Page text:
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The key to identifying whether travel time during the workday is compensable is determining whether the employees are engaged in travel as part of the employer's principal activity or for the convenience of the employer. Whether time spent traveling is paid work time for nonexempt employees depends on the type of travel involved. Travel time that is work time is subject to both the minimum wage and overtime pay requirements of the Fair Labor Standards Act.
The Portal-to-Portal Act provides that traveling to and from where work is performed at the beginning and end of the workday is not work time (29 USC 251 to 262). Other travel time associated with an individual's performance of his or her job is paid work time. This seems like a simple distinction, but in fact, there are many cloudy areas, some of which are clarified in regulations issued by the Wage and Hour Division of the U.S. Department of Labor (DOL) (29 CFR 785.33 to 785.41).
Normal travel from home to work is not work time. This is true whether the employee works at a fixed location or at different jobsites (29 CFR 785.35). Commuting includes the time spent walking from the parking lot to the worksite. If an employee has to report to a central meeting site to pick up equipment, supplies, an itinerary, instructions, or coworkers, work time starts at that location.
When an employee has gone home after completing his or her day's work and is subsequently called out at night to travel a substantial distance to perform an emergency job for one of the employer's customers, all time spent traveling is work time (29 CFR 785.36). However, the Wage and Hour Division has not addressed whether travel to and from the regular workplace in an emergency after hours is work time.
Remember: Travel time wages paid by an employer for calling an employee back to work must be included in the calculations of hours worked for purposes of paying overtime.
The Portal-to-Portal Act provides that travel between home and work in a company-owned vehicle is not paid work time as long as the travel is within the normal commuting area for the employer's business, and the use of the vehicle is subject to an agreement between the employer and the employee or the employee's representative (29 USC 254(a)). This exception also applies to time spent in activities incidental to the use of the vehicle for commuting (such as stopping for gas).
According to Chapter 31 of the DOL Field Operations Handbook, in certain situations, an employee is responsible for a vehicle, its equipment, and having it at the worksite at a proper time. If the employer permits the employee to drive the vehicle to and from work for the employee's benefit, this driving time would not be considered compensable travel time. This includes when the employee elects to transport other employees to and from work in the vehicle. Where the vehicle is also used for emergency calls outside regular working hours, a determination would have to be made as to whether the vehicle was being used primarily for the benefit of the employer or the employee. The frequency of the emergency calls would be one factor considered.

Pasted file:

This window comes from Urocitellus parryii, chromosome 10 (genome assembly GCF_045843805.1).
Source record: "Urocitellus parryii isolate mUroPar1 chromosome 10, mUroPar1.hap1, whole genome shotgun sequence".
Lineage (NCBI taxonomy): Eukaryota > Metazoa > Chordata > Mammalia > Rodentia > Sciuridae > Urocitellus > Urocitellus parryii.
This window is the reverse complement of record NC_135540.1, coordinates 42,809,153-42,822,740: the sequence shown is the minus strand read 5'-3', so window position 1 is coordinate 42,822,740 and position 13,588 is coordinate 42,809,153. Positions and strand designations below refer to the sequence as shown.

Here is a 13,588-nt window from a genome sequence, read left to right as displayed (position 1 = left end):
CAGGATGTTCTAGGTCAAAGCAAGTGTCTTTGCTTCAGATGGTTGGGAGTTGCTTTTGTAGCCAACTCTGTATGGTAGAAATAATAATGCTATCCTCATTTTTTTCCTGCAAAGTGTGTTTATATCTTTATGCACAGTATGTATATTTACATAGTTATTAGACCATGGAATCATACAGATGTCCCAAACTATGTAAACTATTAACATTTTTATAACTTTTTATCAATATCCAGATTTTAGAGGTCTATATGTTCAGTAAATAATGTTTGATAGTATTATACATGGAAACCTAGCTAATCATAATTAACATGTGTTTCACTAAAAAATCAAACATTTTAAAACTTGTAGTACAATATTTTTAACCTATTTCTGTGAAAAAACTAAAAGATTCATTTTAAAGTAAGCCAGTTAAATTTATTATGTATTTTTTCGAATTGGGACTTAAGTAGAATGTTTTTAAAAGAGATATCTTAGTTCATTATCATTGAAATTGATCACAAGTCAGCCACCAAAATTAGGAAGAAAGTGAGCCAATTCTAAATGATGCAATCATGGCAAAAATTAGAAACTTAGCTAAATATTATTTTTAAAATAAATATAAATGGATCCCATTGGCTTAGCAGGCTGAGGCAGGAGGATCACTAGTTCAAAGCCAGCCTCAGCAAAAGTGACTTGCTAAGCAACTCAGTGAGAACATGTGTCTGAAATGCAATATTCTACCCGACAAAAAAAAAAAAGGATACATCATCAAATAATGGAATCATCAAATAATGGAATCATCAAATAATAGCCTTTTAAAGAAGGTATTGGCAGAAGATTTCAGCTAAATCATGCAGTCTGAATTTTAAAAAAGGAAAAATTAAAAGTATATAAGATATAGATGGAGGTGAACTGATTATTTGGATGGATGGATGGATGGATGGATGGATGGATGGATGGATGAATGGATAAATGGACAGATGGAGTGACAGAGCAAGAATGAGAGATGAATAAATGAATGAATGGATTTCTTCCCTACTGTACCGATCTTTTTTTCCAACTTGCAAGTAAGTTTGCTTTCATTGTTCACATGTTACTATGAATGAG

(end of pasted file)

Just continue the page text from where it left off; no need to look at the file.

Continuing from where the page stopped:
According to a DOL opinion letter, commuting time in the employer's vehicle is not paid work time if:
• Commuting in the employer's vehicle is strictly voluntary and not a condition of employment;
• The vehicle involved is the type of vehicle that would normally be used for commuting, such as a bus, 10-wheel dump truck, trailer/tractor rig, truck-mounted crane, or oil well drilling equipment;
• The employee incurs no costs for driving the employer's vehicle or parking it at the employee's home or elsewhere; and
• The worksites are within the normal commuting area of the employer's establishment.
To protect against liability, employers should require employees who are expected to use their personal vehicles for company business to show proof of current insurance coverage. Employers should also include a “nonownership automobile liability insurance policy” as part of their own insurance coverage. This will provide insurance protection against claims for bodily injury and property damage, as well as costs for investigations and court proceedings that might result from work-related accidents.
When an employee who regularly works at a fixed location in one city is given a special 1-day assignment in another city, much of the time spent traveling is work time and must be compensated. For example, an employee who works in Washington, D.C., with regular work hours from 9 a.m. to 5 p.m., is given a special assignment in New York City, with instruction to leave Washington at 8 a.m. She arrives in New York at noon, ready for work. The special assignment is completed at 3 p.m., and the employee arrives back in Washington at 7 p.m. Such travel is not regarded as ordinary home-to-work travel and must be compensated. It was performed for the employer's benefit and at its special request to meet the needs of a particular and unusual assignment. Therefore, it would qualify as an integral part of the principal activity that the employee was hired to perform.
All the time involved, however, need not be counted. Except for the special assignment, the employee would have had to report to her regular worksite. The travel time between her home and the railroad station need not be compensated. Also, the usual mealtime need not be paid (29 CFR 785.37).
Employers may agree to pay for ordinary commuting time. However, such time does not have to be counted as hours worked and is not subject to the minimum wage and overtime requirements.
Homeworkers must be paid for time spent traveling to and from the distribution point to pick up or deliver the homeworker's own work or the work of other homeworkers. Where the travel includes time spent in personal activities, such as shopping or going to the post office, this personal travel time need not be included in counting the hours worked.